[systemd-devel] [ANNOUNCE] Journal File Format Documentation

Lennart Poettering lennart at poettering.net
Tue Oct 23 07:39:29 PDT 2012

On Tue, 23.10.12 15:25, Ciprian Dorin Craciun (ciprian.craciun at gmail.com) wrote:

>     But what I couldn't find in any of these documents (maybe there is
> in another one), is a justification of the current technical (i.e.
> implementation) decisions. Mainly:

That's a valid question to raise.

>     Why did you resort to implementing a new database format, and
> didn't choose an existing embedded library like BerkeleyDB, LevelDB,
> etc.? (Advantages / disadvantages?)

There are a number of reasons, which one could summarize as: because
there is no existing database implementation that would fit the bill:

- we needed something small, embeddable, in pure C, so that we can pull
  it in everywhere. That has a somewhat stable API, is sanely managed
  upstream, and Free Software. We are OK to add deps to systemd, if
  there's a good reason to and the dep is well managed. It needed to be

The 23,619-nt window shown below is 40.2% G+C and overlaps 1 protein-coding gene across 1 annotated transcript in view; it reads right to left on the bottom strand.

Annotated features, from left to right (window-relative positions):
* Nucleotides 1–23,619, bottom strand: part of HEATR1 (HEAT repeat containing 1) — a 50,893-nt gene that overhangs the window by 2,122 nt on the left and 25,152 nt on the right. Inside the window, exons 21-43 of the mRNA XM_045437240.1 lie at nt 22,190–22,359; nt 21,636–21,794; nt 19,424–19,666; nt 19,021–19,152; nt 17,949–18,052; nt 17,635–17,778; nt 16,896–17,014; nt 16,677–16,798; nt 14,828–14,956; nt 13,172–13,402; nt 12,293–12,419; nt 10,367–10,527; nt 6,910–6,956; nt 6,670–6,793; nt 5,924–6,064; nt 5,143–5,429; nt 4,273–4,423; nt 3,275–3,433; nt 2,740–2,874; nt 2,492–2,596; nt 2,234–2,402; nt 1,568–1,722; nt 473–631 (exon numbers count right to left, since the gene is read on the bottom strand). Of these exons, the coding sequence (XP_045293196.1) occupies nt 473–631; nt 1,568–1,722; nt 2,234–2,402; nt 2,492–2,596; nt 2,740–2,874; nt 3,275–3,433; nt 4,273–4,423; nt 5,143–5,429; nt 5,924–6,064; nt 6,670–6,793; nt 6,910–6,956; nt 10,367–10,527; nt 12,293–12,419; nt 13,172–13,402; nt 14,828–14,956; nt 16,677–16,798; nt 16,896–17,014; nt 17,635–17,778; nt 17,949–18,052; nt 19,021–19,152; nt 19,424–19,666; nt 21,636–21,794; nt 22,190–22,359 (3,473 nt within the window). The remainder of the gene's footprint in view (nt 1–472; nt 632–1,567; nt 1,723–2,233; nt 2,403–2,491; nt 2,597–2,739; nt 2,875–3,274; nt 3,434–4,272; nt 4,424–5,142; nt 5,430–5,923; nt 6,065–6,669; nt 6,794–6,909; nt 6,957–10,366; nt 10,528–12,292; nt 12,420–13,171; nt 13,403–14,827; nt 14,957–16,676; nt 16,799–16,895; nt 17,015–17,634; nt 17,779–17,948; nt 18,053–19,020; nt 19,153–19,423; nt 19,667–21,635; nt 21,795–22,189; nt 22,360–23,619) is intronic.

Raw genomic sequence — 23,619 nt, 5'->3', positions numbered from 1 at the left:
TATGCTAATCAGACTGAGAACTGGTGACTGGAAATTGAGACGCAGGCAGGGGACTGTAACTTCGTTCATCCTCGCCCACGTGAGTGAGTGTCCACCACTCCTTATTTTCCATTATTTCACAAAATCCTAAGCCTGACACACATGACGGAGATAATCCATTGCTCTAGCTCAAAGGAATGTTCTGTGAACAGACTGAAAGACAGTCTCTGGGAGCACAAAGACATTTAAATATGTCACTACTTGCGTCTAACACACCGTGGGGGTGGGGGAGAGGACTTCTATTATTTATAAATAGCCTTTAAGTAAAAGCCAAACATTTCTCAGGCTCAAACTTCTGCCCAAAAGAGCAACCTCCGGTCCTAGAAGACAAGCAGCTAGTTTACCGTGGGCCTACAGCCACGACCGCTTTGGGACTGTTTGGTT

OOM safe.

- The database should be typeless, and index by all fields, rather than
  require fixed schemas. It should efficient with large and binary data.

- It should not require file locks or communication between multiple
  readers or between readers and the writer. This is primarily a
  question of security (we cannot allow users to lock out root or the
  writer from acessing the logs by taking a lock) and network
  transparency (file locks on network FS are very very flaky), but also

- We wanted something robust for IO failures that focusses on appending
  new data to the end, rather than overwriting data constantly. 

- We needed something with in-line compression, and where we can add
  stuff like FSS to

These are the strong requirements, but there are other are ore things to
keep in mind: because of the structure of log data, which knows no
changes but only appends and the occasional deletion of large chunks,
and were data is generally montonically ordered you can a lot of things
you cannot do in normal databases.

rsyslog apparently chose to use ElasticSearch. It think ElasticSearch is
cool, but it already fails for us on the most superficial of things, in
that it would be quite ridiculous to pull in Java into all systems for
that... ;-)


Lennart Poettering - Red Hat, Inc.

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